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Optimizing For Hyphenated Words – What to Expect?

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Optimizing For Hyphenated Words – What to Expect?

Like plural/ singular word forms, hyphenated terms also often pose a difficult SEO issues for us to solve – which version to use and optimize for: two-word, one-word or hyphenated one?

That question would be much easier to answer if Google demonstrated any definitive behavior when treating hyphenated terms; instead when using a hyphen in a search term, you will most likely see the mixture of hyphenated, single-word and two-word spelling variations. Thus I attempted to single out any types of patterns and ask you to also share your experience.

While the usage of a hyphen in compound words vary, grammatical rules that dictate the usage of the hyphen include:

  • Differentiation between one-word, two-word or hyphenated variants is most often dictated by convention rather than fixed rules;
  • Some prefixes (co-, pre-, mid-, de-, non-, anti-, etc.) are often hyphenated in British English and are often spelled as one word in American English;
  • Compound verbs are usually hyphenated.

A few consistent search patterns I managed to sort out:

  • hyphenated words are (generally) closer to two-word variant (Google just ignores the hyphen);
  • hyphen doesn’t effect search results if one of the variant is grammatically correct (e.g. when hyphen means it’s a verb, search for hyphenated variant won’t return more verbal variants than for non-hyphenated ones);
  • hyphenated words return all three variants: one-word, two-word and hyphenated ones;
  • search results hyphenated words do not use bolding for stemming results (compare: [air-condition] and [air condition] and [aircondition]);
  • two-word variants (or more correct per Google’s opinion) are more likely to be proceeded and followed by related terms suggested by Google;
  • two-word and hyphenated variants tend to return more results even if one-word variant is considered to be proper use;
  • top result is usually the same for all three variants.

Other points to note:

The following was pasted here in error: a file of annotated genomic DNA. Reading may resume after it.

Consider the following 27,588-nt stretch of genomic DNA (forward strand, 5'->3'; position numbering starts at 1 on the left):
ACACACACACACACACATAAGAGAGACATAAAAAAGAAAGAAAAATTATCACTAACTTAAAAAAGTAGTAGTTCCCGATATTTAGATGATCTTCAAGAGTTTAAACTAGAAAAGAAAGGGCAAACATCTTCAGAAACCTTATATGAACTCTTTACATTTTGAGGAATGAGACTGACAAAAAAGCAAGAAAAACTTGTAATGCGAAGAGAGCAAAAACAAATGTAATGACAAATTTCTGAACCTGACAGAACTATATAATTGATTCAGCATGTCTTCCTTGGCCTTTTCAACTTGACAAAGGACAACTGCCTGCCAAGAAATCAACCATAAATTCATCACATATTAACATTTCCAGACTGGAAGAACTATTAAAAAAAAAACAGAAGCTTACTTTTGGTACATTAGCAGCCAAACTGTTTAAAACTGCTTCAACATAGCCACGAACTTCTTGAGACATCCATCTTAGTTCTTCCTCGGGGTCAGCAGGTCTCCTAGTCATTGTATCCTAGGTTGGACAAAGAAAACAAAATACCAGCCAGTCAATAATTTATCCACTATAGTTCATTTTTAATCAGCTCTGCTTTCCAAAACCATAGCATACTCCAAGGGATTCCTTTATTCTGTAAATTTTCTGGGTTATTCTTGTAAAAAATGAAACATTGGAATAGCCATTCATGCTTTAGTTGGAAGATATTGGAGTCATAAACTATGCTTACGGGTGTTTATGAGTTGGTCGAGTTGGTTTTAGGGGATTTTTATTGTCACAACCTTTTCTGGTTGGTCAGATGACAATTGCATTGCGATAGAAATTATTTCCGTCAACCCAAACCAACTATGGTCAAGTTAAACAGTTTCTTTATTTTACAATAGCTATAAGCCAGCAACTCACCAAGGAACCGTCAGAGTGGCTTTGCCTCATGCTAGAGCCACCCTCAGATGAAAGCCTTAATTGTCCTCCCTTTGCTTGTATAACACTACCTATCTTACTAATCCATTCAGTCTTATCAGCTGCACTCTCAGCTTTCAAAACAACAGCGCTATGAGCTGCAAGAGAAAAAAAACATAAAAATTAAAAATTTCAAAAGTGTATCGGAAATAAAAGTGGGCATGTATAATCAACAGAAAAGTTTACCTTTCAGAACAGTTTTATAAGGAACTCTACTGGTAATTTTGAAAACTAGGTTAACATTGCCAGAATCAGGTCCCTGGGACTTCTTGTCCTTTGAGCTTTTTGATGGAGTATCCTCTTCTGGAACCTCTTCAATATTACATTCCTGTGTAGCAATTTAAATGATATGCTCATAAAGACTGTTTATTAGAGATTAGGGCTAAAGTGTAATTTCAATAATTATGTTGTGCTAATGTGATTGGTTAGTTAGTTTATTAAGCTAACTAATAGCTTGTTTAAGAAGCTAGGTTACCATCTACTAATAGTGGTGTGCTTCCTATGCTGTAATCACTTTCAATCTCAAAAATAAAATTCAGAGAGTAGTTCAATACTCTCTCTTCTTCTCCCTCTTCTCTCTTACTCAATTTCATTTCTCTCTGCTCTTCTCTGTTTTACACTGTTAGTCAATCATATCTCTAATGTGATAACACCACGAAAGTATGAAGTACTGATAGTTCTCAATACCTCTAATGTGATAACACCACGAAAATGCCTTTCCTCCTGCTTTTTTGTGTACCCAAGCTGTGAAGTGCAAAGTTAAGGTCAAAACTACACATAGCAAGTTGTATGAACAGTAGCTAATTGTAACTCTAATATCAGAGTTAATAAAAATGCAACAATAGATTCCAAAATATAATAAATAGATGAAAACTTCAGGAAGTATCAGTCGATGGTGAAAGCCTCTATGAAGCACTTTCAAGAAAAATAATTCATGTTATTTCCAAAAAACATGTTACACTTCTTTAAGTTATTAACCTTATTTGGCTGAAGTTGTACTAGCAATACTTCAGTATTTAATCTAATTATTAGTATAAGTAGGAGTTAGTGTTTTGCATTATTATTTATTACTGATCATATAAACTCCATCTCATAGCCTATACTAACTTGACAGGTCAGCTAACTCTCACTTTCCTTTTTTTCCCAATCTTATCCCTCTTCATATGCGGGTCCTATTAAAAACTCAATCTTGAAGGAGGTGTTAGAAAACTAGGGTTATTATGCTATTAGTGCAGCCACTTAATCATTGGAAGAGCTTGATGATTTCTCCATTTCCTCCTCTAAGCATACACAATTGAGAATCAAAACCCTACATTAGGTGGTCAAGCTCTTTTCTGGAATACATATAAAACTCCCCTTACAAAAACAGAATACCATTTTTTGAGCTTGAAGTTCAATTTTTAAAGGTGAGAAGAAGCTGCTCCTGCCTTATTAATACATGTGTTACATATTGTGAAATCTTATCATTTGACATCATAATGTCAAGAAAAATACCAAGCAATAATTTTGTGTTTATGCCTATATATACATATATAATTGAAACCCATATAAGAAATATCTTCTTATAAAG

A few sample searches I analyzed:

 one word two words hyphenated words

case?sensitive

(hyphenated variant is considered to be "proper use" but two-word spelling is also correct)

grammatically incorrect (Google suggests two-word variant)first page results are almost identical
~12,300,000 results~7,670,000 results
includes "related searches"doesn’t bold stemming results (‘case sensitivity‘)

web?page

(two-word variant is traditionally the correct one; though neither of them can be considered gramatically incorrect)

first result is the same
results include both one-word and two-word versions.more emphasis on the word ‘web‘.results include both one-word and two-word versions.
 includes "related searches" 
~ 39,000,000 results~ 278,000,000 results~ 112,000,000 results

pre?school

(British English tends towards hyphenation while American English tends towards single-word spelling)

~ 2,790,000 resultsgrammatically incorrect (Google suggests one-word variant)~ 36,400,000 results
includes "related searches" 

tittle?tattle

(hyphenated variant is proper use but all three variants are correct)

~ 7,910 results~ 198,000 results~ 200,000 results
returns both single-word and hyphenated variants but bolds only single-word spellingreturns only few two-word results, most of the results list hyphenated wordsreturns almost identical results to two-word variants

air?condition

(verbs use hyphenated variant, nouns generally consist of two words though single-word variant is also correct)

~ 2,340,000 results~ 6,980,000 results~ 3,390,000 results
 includes "related searches" 
shopping results at #11shopping results at #1shopping results at #11
CategorySEO
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Ann Smarty

Brand amd Community Manager at Internet Marketing Ninjas

Ann Smarty is the blogger and community manager at Internet Marketing Ninjas. Ann's expertise in blogging and tools serve as ... [Read full bio]

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